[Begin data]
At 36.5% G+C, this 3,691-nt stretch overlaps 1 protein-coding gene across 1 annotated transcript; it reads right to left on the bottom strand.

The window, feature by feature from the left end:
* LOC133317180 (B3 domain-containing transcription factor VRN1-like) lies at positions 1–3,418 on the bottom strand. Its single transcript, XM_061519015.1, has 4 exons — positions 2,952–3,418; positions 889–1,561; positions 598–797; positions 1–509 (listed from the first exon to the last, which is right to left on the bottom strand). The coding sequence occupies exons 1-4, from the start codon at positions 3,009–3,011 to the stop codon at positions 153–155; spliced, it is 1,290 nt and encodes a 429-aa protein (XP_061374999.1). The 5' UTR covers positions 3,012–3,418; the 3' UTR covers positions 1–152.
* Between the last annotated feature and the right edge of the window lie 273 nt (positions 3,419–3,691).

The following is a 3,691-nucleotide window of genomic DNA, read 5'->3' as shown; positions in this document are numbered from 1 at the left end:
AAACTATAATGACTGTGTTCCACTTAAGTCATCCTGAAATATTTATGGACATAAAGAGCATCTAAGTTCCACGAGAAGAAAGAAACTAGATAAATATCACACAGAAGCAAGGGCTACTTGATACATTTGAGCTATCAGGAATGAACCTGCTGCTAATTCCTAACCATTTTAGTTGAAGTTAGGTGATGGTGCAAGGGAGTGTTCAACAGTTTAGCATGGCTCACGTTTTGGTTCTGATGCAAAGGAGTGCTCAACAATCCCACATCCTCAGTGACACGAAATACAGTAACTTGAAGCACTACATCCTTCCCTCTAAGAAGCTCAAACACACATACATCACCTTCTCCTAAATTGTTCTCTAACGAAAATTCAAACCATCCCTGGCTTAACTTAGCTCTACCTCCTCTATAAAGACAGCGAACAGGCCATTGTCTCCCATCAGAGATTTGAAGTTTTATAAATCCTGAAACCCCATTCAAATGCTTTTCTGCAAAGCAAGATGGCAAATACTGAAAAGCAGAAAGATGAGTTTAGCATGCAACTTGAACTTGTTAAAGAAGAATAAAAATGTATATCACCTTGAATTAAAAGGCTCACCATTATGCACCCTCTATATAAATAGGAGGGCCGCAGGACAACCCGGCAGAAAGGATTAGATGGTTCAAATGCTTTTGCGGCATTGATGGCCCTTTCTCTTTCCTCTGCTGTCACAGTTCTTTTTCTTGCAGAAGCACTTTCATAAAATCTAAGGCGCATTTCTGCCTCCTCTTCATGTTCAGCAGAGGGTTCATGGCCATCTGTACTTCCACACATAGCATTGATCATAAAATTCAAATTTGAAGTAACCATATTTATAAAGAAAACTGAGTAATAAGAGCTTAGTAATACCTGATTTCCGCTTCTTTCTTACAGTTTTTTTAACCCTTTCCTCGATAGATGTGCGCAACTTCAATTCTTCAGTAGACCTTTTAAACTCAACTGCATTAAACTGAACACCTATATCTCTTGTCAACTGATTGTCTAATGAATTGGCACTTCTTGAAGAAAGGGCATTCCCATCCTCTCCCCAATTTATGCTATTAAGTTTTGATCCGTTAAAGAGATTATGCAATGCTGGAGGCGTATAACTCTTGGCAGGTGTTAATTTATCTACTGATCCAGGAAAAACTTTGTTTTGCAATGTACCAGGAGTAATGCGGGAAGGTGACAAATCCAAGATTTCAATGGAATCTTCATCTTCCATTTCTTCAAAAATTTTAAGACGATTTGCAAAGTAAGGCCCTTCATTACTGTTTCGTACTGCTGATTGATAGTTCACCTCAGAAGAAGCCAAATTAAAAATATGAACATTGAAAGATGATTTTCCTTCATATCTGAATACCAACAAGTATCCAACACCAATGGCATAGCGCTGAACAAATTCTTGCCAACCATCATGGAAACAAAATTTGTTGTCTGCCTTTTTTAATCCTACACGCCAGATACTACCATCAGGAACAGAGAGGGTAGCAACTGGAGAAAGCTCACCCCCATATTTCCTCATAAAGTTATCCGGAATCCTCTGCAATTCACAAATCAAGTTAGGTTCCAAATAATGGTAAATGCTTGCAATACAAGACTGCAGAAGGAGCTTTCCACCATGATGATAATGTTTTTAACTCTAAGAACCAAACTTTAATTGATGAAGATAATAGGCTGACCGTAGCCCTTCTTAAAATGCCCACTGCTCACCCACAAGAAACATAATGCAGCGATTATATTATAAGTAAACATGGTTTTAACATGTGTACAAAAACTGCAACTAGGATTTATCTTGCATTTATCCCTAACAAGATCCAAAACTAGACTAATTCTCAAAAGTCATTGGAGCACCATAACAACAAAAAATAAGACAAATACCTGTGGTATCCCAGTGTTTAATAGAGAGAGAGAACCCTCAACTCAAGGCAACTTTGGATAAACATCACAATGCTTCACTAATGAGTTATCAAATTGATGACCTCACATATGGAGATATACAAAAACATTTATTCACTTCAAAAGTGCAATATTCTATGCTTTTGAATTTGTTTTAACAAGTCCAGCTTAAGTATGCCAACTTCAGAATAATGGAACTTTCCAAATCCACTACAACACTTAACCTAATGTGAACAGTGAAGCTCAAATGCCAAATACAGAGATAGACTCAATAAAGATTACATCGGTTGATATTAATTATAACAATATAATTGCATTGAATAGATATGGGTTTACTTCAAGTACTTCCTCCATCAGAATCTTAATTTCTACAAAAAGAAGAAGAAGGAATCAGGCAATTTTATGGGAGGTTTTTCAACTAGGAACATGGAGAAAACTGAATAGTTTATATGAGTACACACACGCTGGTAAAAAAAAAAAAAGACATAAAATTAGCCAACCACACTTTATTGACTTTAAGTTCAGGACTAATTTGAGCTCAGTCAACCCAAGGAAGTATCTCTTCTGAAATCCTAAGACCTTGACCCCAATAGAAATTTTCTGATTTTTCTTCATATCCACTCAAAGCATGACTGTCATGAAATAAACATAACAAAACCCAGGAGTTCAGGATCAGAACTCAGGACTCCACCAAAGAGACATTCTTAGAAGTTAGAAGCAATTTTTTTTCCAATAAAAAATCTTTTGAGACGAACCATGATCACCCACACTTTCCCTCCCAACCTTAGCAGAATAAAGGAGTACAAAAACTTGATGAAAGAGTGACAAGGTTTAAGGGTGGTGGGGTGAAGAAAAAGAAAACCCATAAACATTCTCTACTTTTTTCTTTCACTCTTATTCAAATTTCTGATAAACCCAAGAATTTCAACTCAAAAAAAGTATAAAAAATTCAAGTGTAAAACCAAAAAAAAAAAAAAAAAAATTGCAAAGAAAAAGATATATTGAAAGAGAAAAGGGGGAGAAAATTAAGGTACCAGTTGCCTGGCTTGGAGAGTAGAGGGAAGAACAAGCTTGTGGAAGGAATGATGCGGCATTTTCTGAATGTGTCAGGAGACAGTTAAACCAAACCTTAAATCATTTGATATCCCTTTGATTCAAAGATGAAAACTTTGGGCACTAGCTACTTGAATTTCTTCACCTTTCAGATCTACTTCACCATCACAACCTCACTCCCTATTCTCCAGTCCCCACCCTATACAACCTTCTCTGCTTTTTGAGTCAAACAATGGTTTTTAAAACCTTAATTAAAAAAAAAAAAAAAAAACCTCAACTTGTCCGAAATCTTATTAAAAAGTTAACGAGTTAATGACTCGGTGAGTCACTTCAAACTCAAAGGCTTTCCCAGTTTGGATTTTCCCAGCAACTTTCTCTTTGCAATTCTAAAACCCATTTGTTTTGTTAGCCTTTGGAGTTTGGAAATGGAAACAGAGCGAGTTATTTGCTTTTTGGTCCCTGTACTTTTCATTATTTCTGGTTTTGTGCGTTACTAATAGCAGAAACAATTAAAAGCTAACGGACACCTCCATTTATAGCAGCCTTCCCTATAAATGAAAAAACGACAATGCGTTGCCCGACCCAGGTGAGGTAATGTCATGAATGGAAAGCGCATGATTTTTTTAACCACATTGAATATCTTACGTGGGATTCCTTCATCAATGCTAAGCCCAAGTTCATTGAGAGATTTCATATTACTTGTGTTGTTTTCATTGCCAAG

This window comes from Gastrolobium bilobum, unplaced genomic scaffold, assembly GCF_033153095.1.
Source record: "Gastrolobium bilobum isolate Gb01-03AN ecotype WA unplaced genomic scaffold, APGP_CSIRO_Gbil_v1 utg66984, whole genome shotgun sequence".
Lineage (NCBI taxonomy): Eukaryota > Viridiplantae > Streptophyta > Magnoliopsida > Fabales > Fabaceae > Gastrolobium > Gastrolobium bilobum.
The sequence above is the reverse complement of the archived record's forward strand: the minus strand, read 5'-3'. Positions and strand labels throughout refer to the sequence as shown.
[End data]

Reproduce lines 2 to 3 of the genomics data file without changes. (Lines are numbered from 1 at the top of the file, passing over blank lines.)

The window, feature by feature from the left end:
* LOC133317180 (B3 domain-containing transcription factor VRN1-like) lies at positions 1–3,418 on the bottom strand. Its single transcript, XM_061519015.1, has 4 exons — positions 2,952–3,418; positions 889–1,561; positions 598–797; positions 1–509 (listed from the first exon to the last, which is right to left on the bottom strand). The coding sequence occupies exons 1-4, from the start codon at positions 3,009–3,011 to the stop codon at positions 153–155; spliced, it is 1,290 nt and encodes a 429-aa protein (XP_061374999.1). The 5' UTR covers positions 3,012–3,418; the 3' UTR covers positions 1–152.